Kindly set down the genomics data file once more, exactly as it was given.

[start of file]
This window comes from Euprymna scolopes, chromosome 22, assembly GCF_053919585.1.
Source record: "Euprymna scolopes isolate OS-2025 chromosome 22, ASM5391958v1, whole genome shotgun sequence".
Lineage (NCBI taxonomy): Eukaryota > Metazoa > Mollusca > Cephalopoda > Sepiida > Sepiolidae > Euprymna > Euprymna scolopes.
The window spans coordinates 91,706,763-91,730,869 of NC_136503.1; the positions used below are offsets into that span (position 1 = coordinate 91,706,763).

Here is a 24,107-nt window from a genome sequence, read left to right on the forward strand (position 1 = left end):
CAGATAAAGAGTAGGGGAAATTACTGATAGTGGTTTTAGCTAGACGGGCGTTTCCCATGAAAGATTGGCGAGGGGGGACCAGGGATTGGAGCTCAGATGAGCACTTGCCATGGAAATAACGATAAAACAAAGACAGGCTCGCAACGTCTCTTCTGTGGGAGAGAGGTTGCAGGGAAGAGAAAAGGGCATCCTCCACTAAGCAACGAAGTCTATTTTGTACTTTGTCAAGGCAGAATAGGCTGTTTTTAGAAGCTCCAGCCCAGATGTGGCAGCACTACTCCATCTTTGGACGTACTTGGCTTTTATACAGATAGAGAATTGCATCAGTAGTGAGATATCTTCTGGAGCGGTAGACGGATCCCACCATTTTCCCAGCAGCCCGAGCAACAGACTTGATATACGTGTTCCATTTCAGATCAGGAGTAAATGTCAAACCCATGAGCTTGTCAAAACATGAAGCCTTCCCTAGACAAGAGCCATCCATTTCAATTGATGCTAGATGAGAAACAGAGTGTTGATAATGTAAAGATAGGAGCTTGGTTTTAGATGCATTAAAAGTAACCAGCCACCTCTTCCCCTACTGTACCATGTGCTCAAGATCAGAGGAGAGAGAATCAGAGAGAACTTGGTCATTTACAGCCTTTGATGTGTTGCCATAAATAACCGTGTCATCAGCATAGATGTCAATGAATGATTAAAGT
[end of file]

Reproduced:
This window comes from Euprymna scolopes, chromosome 22, assembly GCF_053919585.1.
Source record: "Euprymna scolopes isolate OS-2025 chromosome 22, ASM5391958v1, whole genome shotgun sequence".
Lineage (NCBI taxonomy): Eukaryota > Metazoa > Mollusca > Cephalopoda > Sepiida > Sepiolidae > Euprymna > Euprymna scolopes.
The window spans coordinates 91,706,763-91,730,869 of NC_136503.1; the positions used below are offsets into that span (position 1 = coordinate 91,706,763).

Here is a 24,107-nt window from a genome sequence, read left to right on the forward strand (position 1 = left end):
CAGATAAAGAGTAGGGGAAATTACTGATAGTGGTTTTAGCTAGACGGGCGTTTCCCATGAAAGATTGGCGAGGGGGGACCAGGGATTGGAGCTCAGATGAGCACTTGCCATGGAAATAACGATAAAACAAAGACAGGCTCGCAACGTCTCTTCTGTGGGAGAGAGGTTGCAGGGAAGAGAAAAGGGCATCCTCCACTAAGCAACGAAGTCTATTTTGTACTTTGTCAAGGCAGAATAGGCTGTTTTTAGAAGCTCCAGCCCAGATGTGGCAGCACTACTCCATCTTTGGACGTACTTGGCTTTTATACAGATAGAGAATTGCATCAGTAGTGAGATATCTTCTGGAGCGGTAGACGGATCCCACCATTTTCCCAGCAGCCCGAGCAACAGACTTGATATACGTGTTCCATTTCAGATCAGGAGTAAATGTCAAACCCATGAGCTTGTCAAAACATGAAGCCTTCCCTAGACAAGAGCCATCCATTTCAATTGATGCTAGATGAGAAACAGAGTGTTGATAATGTAAAGATAGGAGCTTGGTTTTAGATGCATTAAAAGTAACCAGCCACCTCTTCCCCTACTGTACCATGTGCTCAAGATCAGAGGAGAGAGAATCAGAGAGAACTTGGTCATTTACAGCCTTTGATGTGTTGCCATAAATAACCGTGTCATCAGCATAGATGTCAATGAATGATTAAAGT